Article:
Employee and user awareness and training

Users need to be trained to recognise system threats, such as phishing emails, malware and unauthorised use. Users at all levels need to be aware of what their roles and responsibilities are.


Your network components should be separate, and access between them limited, in order to prevent or limit data breaches. For example, web servers should be separate from main file servers so that any attacks on your website cannot access your central data store.


Well-written data policies should be integrated into your business processes. Policies should enable you to investigate, mitigate and address risks in a consistent manner.

Device hardening

All unused software and services must be removed from your devices. Any default passwords used by applications software or hardware must be changed as this is a well-known route for cyber-attacks and hackers.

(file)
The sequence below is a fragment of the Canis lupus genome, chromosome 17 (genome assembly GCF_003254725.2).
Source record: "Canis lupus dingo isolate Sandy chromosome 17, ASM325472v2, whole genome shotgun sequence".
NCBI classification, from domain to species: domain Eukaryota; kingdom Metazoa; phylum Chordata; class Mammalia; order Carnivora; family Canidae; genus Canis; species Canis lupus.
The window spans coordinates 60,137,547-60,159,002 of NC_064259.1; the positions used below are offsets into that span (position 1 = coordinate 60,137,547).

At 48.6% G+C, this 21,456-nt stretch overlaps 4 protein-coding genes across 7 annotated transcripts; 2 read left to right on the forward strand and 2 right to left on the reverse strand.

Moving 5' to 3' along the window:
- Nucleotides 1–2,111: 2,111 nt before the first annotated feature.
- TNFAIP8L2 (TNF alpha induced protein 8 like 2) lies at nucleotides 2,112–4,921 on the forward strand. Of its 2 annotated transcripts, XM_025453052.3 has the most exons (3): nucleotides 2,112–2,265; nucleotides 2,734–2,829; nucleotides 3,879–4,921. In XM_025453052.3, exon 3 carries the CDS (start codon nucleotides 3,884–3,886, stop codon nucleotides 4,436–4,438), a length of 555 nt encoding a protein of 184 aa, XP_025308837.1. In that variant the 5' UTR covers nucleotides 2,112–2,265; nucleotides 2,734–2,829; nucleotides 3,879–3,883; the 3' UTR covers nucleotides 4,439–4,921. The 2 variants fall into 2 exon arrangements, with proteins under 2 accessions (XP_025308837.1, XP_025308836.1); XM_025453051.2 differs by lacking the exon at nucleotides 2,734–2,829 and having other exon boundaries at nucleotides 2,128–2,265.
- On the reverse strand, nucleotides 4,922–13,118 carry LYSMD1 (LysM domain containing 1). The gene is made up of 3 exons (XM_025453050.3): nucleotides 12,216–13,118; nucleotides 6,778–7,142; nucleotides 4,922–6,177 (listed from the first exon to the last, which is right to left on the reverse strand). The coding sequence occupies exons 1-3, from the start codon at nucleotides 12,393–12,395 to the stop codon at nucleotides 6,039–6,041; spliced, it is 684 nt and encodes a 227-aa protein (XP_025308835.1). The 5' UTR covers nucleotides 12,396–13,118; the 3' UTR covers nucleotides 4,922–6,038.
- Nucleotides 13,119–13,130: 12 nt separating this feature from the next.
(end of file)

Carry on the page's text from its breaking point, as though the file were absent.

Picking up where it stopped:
Where data is backed up from legacy systems where the data has been loaded and installed in systems (it would be very difficult if not completely impractical to separate out our data from legacy systems). NHS Digital are content with 3 months, so long as the backups are encrypted to at least AES-256, held at one of the storage locations stated in the Data Sharing Agreement, and none of the NHS Digital data will be restored without our prior permission (should it previously have been subject to a data destruction certificate).

Network Traffic

If the data is being held and processed at the same location, then the risk of unencrypted network traffic is minimised and NHS Digital are content. If it's across their own site (such as one building to another) NHS Digital are less comfortable and would seek further assurances. NHS Digital would not be content if it's across multiple sites.